The Art of Closeness …day 1 #NRTF15

There is an interesting category on the #NRTF15 delegate list – other.  It’s for those delegates who aren’t rural touring schemes, companies, arts council staff or promoters.  I find myself propping up the ‘other’ category.

Which is as it should be.

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It’s perhaps, a fair reflection on why I find myself writing this blog in a boarders bed room, sitting alongside two intriguing pieces of wood inscribed in pencil with the words ‘PLEASE KEEP’. I came  to  explore how a venue like Unity – set as it is in the beating heart of a city like Liverpool – can and should engage with its rural touring neighbours.

 So day one of NRFT15 acted as an effective reminder of why I should be curious about that question.

@MatthewLinley: “The whole rural touring network looks really quite buoyant at the moment” John Laidlaw opens #nrtf2015 @Ruraltouring
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Francois Matarasso’s key note reminded the conference there are 2,400 local promoters active in the UK today, an increase of 44% from 10 years ago.  Those promoters ‘are the most extraordinarily brilliant people’ (Alex Murdoch of Cartoon de Salvo, but a sentiment I absolutely echo from my time at Eastern Angles). Promoters for whom direct mail is actually picking up the phone and talking their audience into attending (Pat Holtom).  Far from cultural deserts both Francois and Pat suggested in different ways that the artistic life of rural communities was much more alive, even if the data didn’t say so.

They argued that rural ‘artistic life’ is special, unique and different.  Firstly because of the quality of the experience and secondly because of the unique model in the way these events are promoted.

The quality of the experience comes from not just the art itself (which often sees work from young emerging artists, as well as more experienced practitioners), but also what Matarasso calls ‘the art of closeness’ combining the intimacy of the space, with the uniqueness of each and every space and an audience who know each other.  This is not an experience in a darkened room, shared with 5-600 others who you do not know – this is an intimate moment shared with family, neighbours, friends (and foe).  How you react, the show itself, what happened that night will be talked about for weeks to come.  Ralph Lister said ‘one of the most beautiful things about rural touring is the live experience’ – and perhaps there is a heightened beauty because of this rural ‘art of closeness’.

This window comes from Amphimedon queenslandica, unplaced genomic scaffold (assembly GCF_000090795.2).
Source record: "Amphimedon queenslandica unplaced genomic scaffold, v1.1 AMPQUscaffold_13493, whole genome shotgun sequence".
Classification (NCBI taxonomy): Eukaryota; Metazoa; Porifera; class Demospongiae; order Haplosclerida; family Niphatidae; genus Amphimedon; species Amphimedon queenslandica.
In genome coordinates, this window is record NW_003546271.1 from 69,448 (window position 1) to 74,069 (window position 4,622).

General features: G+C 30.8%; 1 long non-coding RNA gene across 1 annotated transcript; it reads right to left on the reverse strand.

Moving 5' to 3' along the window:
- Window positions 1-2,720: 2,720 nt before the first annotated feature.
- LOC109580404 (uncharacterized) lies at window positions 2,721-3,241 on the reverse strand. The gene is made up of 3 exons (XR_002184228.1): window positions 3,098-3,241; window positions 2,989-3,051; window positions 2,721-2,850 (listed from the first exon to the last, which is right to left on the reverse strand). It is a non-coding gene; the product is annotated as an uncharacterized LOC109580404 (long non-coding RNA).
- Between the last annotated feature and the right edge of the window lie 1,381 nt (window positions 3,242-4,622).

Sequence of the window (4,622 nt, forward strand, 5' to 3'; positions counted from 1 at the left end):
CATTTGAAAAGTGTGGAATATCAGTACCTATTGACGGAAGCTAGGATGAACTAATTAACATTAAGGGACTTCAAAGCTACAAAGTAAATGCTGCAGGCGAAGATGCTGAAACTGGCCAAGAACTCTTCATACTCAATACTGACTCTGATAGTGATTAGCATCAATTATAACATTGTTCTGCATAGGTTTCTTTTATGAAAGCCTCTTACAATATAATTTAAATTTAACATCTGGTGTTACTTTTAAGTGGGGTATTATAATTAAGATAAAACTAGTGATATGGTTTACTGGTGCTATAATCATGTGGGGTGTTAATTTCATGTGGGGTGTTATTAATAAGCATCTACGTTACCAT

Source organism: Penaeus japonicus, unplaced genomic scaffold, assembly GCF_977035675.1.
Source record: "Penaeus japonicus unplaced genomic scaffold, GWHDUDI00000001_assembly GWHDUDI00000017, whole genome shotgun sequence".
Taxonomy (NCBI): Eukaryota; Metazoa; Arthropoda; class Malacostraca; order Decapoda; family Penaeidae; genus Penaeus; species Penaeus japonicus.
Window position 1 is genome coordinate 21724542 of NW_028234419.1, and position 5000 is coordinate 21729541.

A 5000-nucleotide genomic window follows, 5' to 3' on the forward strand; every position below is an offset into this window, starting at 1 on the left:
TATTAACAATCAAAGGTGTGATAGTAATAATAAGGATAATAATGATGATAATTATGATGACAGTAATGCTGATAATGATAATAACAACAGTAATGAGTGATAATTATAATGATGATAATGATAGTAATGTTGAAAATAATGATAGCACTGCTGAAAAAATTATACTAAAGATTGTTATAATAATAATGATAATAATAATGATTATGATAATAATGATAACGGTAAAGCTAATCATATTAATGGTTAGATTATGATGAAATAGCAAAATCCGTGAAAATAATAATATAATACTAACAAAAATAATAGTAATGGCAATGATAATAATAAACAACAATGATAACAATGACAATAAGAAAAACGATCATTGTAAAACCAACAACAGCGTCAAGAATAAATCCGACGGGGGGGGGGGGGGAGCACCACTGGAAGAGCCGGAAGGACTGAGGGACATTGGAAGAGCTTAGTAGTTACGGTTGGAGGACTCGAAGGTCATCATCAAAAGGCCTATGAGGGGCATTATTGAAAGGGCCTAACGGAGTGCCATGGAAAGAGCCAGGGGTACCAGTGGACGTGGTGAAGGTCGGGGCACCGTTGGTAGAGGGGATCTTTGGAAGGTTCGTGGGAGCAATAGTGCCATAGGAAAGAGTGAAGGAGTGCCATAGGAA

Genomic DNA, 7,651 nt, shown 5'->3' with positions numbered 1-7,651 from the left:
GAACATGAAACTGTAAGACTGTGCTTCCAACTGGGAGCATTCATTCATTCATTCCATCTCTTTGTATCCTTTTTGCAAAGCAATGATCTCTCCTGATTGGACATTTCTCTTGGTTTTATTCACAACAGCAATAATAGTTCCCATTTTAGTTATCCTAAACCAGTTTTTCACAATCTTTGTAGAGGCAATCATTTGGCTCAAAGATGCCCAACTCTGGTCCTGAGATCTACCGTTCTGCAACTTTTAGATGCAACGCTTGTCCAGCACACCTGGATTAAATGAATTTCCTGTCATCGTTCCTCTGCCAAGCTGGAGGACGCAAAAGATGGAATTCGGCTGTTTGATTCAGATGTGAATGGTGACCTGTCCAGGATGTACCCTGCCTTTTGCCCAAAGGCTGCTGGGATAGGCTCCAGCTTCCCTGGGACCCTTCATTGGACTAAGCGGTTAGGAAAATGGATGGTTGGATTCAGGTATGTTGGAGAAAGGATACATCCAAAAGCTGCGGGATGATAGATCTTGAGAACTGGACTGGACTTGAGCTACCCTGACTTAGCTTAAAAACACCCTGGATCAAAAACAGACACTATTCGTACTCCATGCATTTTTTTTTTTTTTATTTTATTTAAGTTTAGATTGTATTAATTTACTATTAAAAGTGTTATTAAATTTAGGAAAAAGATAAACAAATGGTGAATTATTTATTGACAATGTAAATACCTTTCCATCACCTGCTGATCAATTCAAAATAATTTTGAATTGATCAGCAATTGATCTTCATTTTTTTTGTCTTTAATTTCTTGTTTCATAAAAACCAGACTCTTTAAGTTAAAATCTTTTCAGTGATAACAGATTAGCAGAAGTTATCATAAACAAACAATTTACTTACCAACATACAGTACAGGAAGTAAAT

The uniqueness also comes from a model of co-production which encourages ownership, and empowers communities.  Costs and risks are shared between a partnership which if it isn’t grand is both powerful and effective – a partnership between voluntary groups, artists, public bodies and the schemes themselves.

Both Steph Fuller and Pat Holtom’s presentations added grist to Matarasso’s mill, with practical examples of the theory in action.

But there’s something more too for me, which is quietly bubbling away under the surface.  The work of rural touring companies and schemes are becoming increasingly important to our wider arts ecology.  Without being a new writing company Eastern Angles commissions often 3-4 new plays each year, Pentabus team up with Paines Plough to create Every Brilliant Thing and the show ends up in New York (as well as packing Unity and seemingly every theatre in the UK).  Look at a rural touring ‘menu’ now and its not just a shopping list of bought in work– sure some work will be ‘off the shelf’,  and some will be specially adapted but increasingly more and more is being commissioned, developed and supported by the schemes themselves. It’s also true that in a market where fees and guarantees are becoming rarer the fees guaranteed by rural touring scheme can be vital (financially and for funding bids).  And  as the small scale touring infra structure creaks, groans and in some places fades away is rural touring becoming a new power house?  Perhaps it always was…

(As an ‘other’ delegate I should note the lively panel debate which explored partnerships between the RTS and the wider sector – firm voices pleaded for partnerships entered into with equal commitment (parity), and with companies who genuinely wanted to engage with rural audiences, for work that was made with and not at communities, for thinking, ideas and proposals shaped with the RTS).

Francois ended with a simple question …what lessons can the wider arts world learn from rural touring. The answer is clearly so much more than the ‘PLEASE KEEP’ words inscribed on my pieces of wood.  I suspect more, and clearer answers, will emerge over the next few days.

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